Homeowners can be trusted with their own trees
During a two-week blitz this month five public consultation meetings will hear what people think about regulating what they can and can’t do with trees on their property.
At the risk of sounding too know-it-all or dismissing the need for City Hall to listen to homeowners, we can safely say what the outcome of those sessions should be: dramatically scale back the tree bylaw that was pushed through city council two years ago, and later suspended when the impact of what it actually required became known.
That first bylaw was dropped from the sky by city staff. It was a reaction to the provincial government’s decree that every municipality in Ontario have a plan for protecting what is known as the “urban canopy” – city trees, in other words.
No one disputes trees are a very good thing. They make our neighbourhoods beautiful, store carbon, replenish oxygen, keep homes cool on a hot summer day and generally improve the urban environment.
As we said when city council first looked at a do-over on the bylaw, Peterborough citizens understand and appreciate that reality.
The proof was in the results of the first 16 months of enforcing the bylaw, which had passed by the narrowest 6-5 margin.
That bylaw set up an extensive application and fee system for anyone considering taking down a tree on their property. Most cases required hiring a professional arborist or contractor.
Of roughly 1,200 application concerning more than 2,000 trees, 450 asked for permission to cut down a healthy tree. One of those requests was denied. The cost to homeowners was nearly $20,000 in fees to the city.
Just one of the thousands of healthy trees growing around homes in Peterborough was saved by the new system, clear proof that homeowners take a responsible approach to managing the urban canopy without any help from a bylaw.
We hope that is the message delivered when those public meetings are held, one in each of the five city wards.
But it is entirely possible that not many individual homeowners will show up, or that there will be a high percentage of people who feel — as the city’s staff obviously did when drafting the original regulations — that people can’t be trusted to do the right thing for their trees and need to be watched over and directed.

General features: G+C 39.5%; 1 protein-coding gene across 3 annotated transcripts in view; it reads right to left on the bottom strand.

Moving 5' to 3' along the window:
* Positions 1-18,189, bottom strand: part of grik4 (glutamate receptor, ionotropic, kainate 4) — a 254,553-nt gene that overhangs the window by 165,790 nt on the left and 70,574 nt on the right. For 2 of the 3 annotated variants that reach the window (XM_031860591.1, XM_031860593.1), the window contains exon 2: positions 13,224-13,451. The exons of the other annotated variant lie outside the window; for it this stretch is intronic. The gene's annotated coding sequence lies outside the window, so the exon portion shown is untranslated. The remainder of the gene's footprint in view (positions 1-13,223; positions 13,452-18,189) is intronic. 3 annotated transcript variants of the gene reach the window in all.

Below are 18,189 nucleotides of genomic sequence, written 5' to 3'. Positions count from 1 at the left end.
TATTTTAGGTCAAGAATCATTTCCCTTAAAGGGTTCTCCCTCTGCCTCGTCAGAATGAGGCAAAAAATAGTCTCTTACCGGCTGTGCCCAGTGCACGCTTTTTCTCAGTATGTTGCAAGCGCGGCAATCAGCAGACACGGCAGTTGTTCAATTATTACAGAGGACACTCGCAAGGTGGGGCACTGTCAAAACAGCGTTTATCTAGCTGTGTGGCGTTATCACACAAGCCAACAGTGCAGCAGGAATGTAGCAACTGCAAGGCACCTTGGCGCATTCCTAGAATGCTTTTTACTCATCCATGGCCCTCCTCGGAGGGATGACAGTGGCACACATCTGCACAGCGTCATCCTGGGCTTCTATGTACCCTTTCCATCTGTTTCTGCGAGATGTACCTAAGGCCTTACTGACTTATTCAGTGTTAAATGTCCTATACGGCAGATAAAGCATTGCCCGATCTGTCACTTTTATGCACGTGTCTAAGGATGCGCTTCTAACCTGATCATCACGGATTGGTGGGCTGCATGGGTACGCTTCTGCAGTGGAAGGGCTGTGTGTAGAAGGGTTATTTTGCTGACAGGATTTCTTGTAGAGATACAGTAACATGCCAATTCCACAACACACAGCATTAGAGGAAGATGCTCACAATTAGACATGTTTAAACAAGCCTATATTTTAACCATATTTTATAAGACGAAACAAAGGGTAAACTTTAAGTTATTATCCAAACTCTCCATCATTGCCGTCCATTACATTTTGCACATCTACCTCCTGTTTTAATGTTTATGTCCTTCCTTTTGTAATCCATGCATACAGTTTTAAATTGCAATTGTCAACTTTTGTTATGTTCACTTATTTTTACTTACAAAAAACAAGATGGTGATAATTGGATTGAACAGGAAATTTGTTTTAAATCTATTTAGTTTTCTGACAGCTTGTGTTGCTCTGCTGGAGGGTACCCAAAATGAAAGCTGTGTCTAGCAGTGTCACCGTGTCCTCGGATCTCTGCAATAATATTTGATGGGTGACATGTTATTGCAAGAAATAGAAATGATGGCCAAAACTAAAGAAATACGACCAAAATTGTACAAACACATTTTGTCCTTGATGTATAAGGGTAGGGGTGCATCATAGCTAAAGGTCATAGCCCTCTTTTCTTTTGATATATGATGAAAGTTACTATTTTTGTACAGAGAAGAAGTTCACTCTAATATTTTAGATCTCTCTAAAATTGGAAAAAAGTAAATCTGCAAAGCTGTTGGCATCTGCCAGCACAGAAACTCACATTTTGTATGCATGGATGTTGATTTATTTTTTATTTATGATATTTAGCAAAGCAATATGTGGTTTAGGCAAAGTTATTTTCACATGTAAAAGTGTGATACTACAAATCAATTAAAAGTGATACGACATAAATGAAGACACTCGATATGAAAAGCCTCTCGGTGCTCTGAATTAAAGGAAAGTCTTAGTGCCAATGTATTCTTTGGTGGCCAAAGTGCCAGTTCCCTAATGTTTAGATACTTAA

Should that happen, city council might have to dig its collective heels in. The results of that first 16 months of enforcement are as accurate a survey of public actions and intent as anyone could ask for.
Remember also, or maybe first and foremost, that this discussion will be about trees in the yards of homeowners. Separate regulations that apply to larger, forested woodlots remain in place. Commercial and residential developers who might want to take down a large number of trees answer to those regulations (which also have some requirements more onerous than is necessary, but that’s a story for another day.)
The city must show it is taking action to preserve urban trees. Its first attempt was bureaucratic overkill. This latest attempt will “balance preservation of canopy cover . . . with the need to respect the rights and responsibilities of individual property owners.”
That balance can be achieved with a few simple directions, and little or no regulation.
Just one of the thousands of healthy trees growing around homes in Peterborough was saved by the new system, clear proof that homeowners take a responsible approach.